Black Panther style 'repatriation specialist' required

By Tom Gerken
BBC UGC & Social News

image copyrightMarvel Studios
image captionT'Challa (left) fights Killmonger (right) in the Marvel film Black Panther

Disclaimer: There are Black Panther spoilers in this article.

How would you like to be the real-life Black Panther character Erik Killmonger who retrieves artefacts that were taken from his country?

The Smithsonian's National Museum of the American Indian is advertising for a repatriation research specialist, and one of its curators posted the job details and used an image from the film of Killmonger known for 'liberating' museum art.

The successful candidate will spend their time returning museum artefacts to tribal nations and indigenous communities.

One Twitter user spotted the nod to the box office hit.

The BBC is not responsible for the content of external sites.View original tweet on Twitter

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Black Panther is a superhero film in the Marvel Cinematic Universe with a predominantly black cast, which has won rave reviews for its portrayal of Africa through the fictional country of Wakanda.

Killmonger, played by Michael B Jordan, is introduced as the film's villain in a scene where he tells a British museum curator that the artefacts they have are not theirs to keep and that they were stolen from Wakanda.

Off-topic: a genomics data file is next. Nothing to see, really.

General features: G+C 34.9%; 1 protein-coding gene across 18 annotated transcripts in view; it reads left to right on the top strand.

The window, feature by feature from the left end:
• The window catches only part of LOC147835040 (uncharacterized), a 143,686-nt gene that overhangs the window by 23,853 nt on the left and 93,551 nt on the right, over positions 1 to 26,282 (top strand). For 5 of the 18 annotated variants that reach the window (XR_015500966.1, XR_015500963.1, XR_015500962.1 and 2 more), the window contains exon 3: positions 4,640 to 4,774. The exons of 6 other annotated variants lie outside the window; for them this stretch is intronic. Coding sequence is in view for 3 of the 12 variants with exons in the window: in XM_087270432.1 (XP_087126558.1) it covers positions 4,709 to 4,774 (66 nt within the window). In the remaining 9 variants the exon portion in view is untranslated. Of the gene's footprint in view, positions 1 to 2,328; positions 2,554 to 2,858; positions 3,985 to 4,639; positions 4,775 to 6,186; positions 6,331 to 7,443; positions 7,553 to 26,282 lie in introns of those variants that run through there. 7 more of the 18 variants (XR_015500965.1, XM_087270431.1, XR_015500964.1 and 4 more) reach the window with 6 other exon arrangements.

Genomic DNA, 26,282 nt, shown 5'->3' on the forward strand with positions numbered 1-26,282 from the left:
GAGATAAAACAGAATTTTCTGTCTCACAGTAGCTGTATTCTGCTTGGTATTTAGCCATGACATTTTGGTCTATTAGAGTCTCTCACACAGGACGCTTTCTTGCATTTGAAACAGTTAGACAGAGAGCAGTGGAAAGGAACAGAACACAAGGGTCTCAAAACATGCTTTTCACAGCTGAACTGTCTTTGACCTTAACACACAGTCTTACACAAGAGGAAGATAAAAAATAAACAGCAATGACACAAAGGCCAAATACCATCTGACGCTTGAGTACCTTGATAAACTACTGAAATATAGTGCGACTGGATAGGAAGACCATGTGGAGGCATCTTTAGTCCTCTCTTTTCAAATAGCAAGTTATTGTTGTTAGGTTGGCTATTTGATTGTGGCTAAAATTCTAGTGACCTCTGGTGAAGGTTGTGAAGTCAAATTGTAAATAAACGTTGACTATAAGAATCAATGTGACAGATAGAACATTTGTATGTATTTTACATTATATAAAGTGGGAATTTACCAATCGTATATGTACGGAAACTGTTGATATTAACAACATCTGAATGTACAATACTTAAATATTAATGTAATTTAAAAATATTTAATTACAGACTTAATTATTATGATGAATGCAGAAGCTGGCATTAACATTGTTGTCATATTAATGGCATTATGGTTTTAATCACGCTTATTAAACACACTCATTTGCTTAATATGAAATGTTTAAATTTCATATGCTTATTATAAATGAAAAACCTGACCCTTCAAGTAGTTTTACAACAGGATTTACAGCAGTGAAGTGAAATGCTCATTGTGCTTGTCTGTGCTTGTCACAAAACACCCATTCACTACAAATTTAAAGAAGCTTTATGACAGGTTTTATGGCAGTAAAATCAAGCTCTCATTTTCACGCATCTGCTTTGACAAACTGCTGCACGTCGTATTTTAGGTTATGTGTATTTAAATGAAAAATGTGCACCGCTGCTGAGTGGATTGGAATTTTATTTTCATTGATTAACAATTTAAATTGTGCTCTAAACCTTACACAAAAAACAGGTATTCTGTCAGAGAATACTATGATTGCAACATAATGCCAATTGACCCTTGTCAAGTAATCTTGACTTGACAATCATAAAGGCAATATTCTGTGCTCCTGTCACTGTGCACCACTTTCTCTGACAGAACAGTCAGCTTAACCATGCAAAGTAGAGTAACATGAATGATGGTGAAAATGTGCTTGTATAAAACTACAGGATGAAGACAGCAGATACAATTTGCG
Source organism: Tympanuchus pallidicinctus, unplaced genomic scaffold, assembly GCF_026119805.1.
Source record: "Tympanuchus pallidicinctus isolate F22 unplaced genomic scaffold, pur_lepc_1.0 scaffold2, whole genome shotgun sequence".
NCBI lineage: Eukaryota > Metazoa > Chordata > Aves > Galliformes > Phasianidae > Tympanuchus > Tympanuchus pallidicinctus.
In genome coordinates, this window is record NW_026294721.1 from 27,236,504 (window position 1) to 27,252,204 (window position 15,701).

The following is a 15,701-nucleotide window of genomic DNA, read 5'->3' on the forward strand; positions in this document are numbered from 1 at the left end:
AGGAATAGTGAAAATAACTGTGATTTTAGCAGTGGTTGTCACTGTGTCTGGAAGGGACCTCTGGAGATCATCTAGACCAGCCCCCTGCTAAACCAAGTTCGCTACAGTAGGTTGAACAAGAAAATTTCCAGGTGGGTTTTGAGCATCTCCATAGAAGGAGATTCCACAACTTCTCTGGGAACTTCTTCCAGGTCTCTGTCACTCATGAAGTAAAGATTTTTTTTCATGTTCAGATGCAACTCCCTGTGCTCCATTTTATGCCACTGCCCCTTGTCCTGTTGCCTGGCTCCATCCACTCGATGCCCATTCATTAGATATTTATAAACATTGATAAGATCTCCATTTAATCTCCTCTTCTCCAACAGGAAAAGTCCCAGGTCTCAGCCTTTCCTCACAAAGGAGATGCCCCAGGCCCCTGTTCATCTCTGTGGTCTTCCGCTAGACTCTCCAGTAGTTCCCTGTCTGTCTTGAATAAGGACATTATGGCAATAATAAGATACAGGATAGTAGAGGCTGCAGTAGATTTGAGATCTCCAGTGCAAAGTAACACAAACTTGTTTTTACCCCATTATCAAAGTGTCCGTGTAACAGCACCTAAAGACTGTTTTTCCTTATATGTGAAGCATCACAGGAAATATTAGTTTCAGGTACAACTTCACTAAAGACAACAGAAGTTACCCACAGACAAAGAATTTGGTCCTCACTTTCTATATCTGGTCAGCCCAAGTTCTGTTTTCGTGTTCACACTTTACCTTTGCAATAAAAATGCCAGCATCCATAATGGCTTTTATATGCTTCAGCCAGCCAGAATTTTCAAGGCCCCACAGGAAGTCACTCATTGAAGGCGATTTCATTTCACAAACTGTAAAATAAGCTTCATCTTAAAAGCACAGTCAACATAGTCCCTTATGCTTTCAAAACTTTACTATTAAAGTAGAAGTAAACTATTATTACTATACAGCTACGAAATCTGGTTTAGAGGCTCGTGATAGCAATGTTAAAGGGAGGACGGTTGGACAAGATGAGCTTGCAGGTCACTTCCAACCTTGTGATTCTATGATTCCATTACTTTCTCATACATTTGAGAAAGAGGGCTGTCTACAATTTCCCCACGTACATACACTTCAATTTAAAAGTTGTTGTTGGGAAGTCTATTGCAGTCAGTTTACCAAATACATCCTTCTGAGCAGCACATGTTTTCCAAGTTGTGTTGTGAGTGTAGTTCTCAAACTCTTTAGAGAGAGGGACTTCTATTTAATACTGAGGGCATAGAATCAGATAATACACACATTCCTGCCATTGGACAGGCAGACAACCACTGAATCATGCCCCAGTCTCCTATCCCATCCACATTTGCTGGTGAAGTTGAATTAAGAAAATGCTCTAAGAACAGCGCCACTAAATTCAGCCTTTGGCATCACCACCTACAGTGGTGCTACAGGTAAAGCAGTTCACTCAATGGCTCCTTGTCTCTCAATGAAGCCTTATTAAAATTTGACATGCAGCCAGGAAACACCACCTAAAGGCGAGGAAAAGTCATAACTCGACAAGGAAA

Killmonger later takes the artefacts, echoing the act of repatriation.

One person on the social media platform tumblr said they were "delighted by the scene", adding that "more museums need to hop onboard with repatriation efforts".

This ignited a discussion on social media, with one user saying the film shows that "there's something so insidious about making money (directly or not) from something that was so often taken forcefully from another culture", and another asking if "we need to do a Killmonger in reality".

The BBC is not responsible for the content of external sites.View original tweet on Twitter

Another tumblr user said they "love that this movie called out the British Museum", referencing a long-standing debate over the ownership of the Elgin Marbles, which were removed from the Parthenon in Greece in 1801 and have a permanent residence in London.

But the work of a real-life Killmonger may be more complex than that portrayed in the film.

The job advert states that applicants should have a "broad knowledge of Native American culture, history, and protocols" and will need to "research, write, and critically analyze relevant data into a well-organized, written, and reasoned repatriation report".

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